Artificial Intelligence to journalism: Constructive or malign?

It has some unlikely advocates – from Vladimir Putin to the BBC. Across the media, headlines extoll its virtues or its dangers – a misinformation superspreader or a complex tool central to the future of trusted journalism? Like Google before it, or Twitter and TikTok, Artificial Intelligence (AI) systems – from ChatGPT to Reporters and Data and Robots (RADAR) – are making headlines.

The Engineered Arts Ameca humanoid robot with artificial intelligence is demonstrated during the Consumer Electronics Show on January 2022 in Las Vegas, Nevada. Credit: Patrick T. Fallon / AFP

And yet the use of automated news writing and distribution is not new. Associated Press has been automatically generating stories based on economic data for 15 years and everything from weather to football match reports to data-driven local stories and election results and the Los Angeles Times QuakeBot which writes up earthquake reports within minutes of the event, have been consumed by an unknowing public for more than a decade.

So why now do we talk of AI shaking up journalism? And do we have something to fear? The instant popularity of Open AI’s chatbot ChatGPT – used by over 100m people in just the last 3 months is causing frenzied speculation about its impact on journalism and the integrity of the information we consume. With journalists under increasing pressure due to job cuts, there is a temptation for reporters under deadline pressures to increasingly rely on AI systems.

ChatGPT can write as well as many journalists, producing convincing copy. The problem is not with the technology but with who controls it and for what purpose.

Already, greedy corporate news organizations have sacked journalists, replacing them with automated systems. One of the largest UK media groups – Reach – shed 200 just as their CEO announced a new working group looking to expand the use of AI. Buzzfeed saw its share price rise on the back of getting rid of humans and replacing them with AI systems.

Estimates vary wildly but expectations are that up to 32% of jobs in the information and communication sector in Belgium will go, and 17% in the whole creative sector in Germany.

And herein lies the problem. Yes, AI can automate repetitive tasks, can help create first drafts, streamline workflows, and has enormous potential but it must be properly regulated, be transparent about its sources and above all have journalists and the public interest at the core of its development, implementation, and daily use.

Former BBC Director of News Richard Sambrook says AI can be used “constructively or malignly”. Some fear it is a precursor to a golden age of fake news. The data set on which AI apps are based can be infected to the core with false facts. CNET had to issue corrections for 41 out of 77 stories written using AI tools. Fact-checking group NewsGuard called ChatGPT “the next great misinformation superspreader”.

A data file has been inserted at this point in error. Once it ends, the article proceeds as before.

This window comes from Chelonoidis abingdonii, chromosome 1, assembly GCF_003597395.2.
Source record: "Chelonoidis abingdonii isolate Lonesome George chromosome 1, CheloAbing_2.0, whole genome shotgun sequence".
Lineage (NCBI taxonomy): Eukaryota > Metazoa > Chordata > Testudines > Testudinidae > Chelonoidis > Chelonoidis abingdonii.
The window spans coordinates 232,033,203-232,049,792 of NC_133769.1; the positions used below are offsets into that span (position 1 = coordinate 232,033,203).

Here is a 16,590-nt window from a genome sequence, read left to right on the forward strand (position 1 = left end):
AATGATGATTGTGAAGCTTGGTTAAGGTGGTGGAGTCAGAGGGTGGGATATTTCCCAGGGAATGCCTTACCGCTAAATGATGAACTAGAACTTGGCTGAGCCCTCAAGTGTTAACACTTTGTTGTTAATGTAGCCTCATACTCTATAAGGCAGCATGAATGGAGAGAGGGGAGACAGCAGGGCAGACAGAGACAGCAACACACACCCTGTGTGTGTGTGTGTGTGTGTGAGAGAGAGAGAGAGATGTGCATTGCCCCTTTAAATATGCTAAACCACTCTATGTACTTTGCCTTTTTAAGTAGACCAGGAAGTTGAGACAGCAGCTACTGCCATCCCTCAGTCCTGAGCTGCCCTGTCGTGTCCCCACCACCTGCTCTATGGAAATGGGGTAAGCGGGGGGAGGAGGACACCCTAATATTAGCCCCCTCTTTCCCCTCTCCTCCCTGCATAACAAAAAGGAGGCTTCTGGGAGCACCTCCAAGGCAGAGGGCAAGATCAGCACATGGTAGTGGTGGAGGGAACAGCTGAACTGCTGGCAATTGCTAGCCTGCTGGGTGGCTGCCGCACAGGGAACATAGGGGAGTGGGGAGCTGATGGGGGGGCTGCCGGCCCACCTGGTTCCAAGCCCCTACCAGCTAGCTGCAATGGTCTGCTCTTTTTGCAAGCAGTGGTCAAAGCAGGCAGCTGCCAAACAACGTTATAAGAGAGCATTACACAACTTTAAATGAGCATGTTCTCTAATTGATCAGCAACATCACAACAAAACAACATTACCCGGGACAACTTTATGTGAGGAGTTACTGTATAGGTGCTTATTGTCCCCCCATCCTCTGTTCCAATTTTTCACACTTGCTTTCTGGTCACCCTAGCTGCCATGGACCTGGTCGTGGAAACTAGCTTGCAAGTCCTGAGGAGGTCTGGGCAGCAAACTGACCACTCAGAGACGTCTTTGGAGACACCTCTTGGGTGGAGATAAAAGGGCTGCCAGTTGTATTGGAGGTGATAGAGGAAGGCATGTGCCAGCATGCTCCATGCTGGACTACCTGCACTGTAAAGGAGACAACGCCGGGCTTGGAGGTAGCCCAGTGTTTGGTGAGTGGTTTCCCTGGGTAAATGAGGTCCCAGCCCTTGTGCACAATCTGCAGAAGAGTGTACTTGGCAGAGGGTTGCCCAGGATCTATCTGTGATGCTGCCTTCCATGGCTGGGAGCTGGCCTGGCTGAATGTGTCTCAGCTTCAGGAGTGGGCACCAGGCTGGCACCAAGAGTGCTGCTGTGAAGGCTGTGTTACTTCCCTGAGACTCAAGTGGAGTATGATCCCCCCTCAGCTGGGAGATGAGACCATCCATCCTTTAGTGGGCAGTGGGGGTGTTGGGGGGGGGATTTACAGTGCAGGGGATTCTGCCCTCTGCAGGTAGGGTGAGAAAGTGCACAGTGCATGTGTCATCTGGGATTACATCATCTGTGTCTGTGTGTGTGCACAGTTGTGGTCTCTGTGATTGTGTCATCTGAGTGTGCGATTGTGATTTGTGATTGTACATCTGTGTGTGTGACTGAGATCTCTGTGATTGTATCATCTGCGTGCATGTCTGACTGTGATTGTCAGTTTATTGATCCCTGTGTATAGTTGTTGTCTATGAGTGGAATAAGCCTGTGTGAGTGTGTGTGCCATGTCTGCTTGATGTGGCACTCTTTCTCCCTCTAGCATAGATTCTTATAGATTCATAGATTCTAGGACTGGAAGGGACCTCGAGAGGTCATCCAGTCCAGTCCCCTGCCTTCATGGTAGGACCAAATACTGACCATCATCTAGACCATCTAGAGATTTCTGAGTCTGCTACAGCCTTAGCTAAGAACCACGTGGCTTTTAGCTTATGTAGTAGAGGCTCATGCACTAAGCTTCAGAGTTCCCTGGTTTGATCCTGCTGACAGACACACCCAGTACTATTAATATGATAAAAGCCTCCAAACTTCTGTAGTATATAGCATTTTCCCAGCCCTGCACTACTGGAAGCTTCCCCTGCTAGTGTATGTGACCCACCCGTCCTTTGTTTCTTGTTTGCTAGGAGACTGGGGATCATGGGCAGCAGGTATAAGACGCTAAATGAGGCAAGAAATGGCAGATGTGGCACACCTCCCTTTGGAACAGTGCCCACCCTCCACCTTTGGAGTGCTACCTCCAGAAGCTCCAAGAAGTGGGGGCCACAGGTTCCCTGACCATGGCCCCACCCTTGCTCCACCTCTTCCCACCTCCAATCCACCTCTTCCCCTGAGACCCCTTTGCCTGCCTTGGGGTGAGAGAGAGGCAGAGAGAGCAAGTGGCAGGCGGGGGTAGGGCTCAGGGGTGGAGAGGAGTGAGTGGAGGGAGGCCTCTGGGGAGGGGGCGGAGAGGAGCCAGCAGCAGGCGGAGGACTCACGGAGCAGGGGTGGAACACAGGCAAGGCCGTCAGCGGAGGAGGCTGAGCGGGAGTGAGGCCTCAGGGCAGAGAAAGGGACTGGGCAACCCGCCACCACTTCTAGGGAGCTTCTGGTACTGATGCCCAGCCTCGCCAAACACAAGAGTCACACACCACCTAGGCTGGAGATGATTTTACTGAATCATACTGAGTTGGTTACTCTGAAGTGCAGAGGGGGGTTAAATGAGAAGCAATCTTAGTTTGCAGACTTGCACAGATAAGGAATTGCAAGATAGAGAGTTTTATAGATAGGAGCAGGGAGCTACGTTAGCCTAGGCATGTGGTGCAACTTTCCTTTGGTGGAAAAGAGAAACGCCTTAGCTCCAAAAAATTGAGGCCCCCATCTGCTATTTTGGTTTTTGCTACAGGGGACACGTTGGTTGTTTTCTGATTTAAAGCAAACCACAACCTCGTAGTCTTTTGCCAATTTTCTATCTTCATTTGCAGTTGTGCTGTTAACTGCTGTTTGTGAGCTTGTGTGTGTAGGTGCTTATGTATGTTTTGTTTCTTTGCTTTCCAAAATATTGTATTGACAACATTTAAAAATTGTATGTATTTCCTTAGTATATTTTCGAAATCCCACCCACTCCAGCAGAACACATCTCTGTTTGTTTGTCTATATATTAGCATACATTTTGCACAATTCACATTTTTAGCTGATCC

It also has the potential to exacerbate stereotypes and discrimination – image software DALL-E-2 has attracted widespread criticism for the racial and gender bias embedded in its algorithms.

But does that mean we should just turn our back on technology? What makes business sense and what is good for journalism do not always make easy bedfellows. That is why it is essential that journalists and their professional unions are at the heart of the conversation about the future of newsrooms. Journalists should work closely with developers, keeping a keen check on the potential consequences of algorithmic decision-making for society. Al copies produced should be rigorously fact-checked.

It is inevitable that the systems used in modern newsrooms will change. We should not fight against technological development – but shape how it is used. Central to that is a just transition, ensuring workplace policies are put in place which require corporate accountability in terms of job displacement, retraining programs, and job change possibilities.

As Richard Sambrook says “as it develops further we need guidelines around its use – if not, in due course, regulation”. 

Among those guidelines and ethical principles must be a requirement for transparency so it is possible to discover how, and why, the system made a decision or acted in the way it did. A code of ethics for the development, application, and use of AI should ensure such systems serve people and the public interest not corporate or political priorities and should increase the principles of human rights, freedom, privacy, and cultural and gender diversity. Systems must be designed and controlled to ensure negative or harmful human bias – be that gender, race, sexual orientation, or age – are identified and not propagated by the system. There must be a human-in-command approach, ensuring workers have the right to access, manage and control data. 

Given the explosion of automated news, this is now an urgent discussion. How that debate unfolds will define the true contribution of AI to journalism – constructive or malign?

This article has been written by journalist and IFJ external consultant Jeremy Dear and originally appeared on Brussels Morning.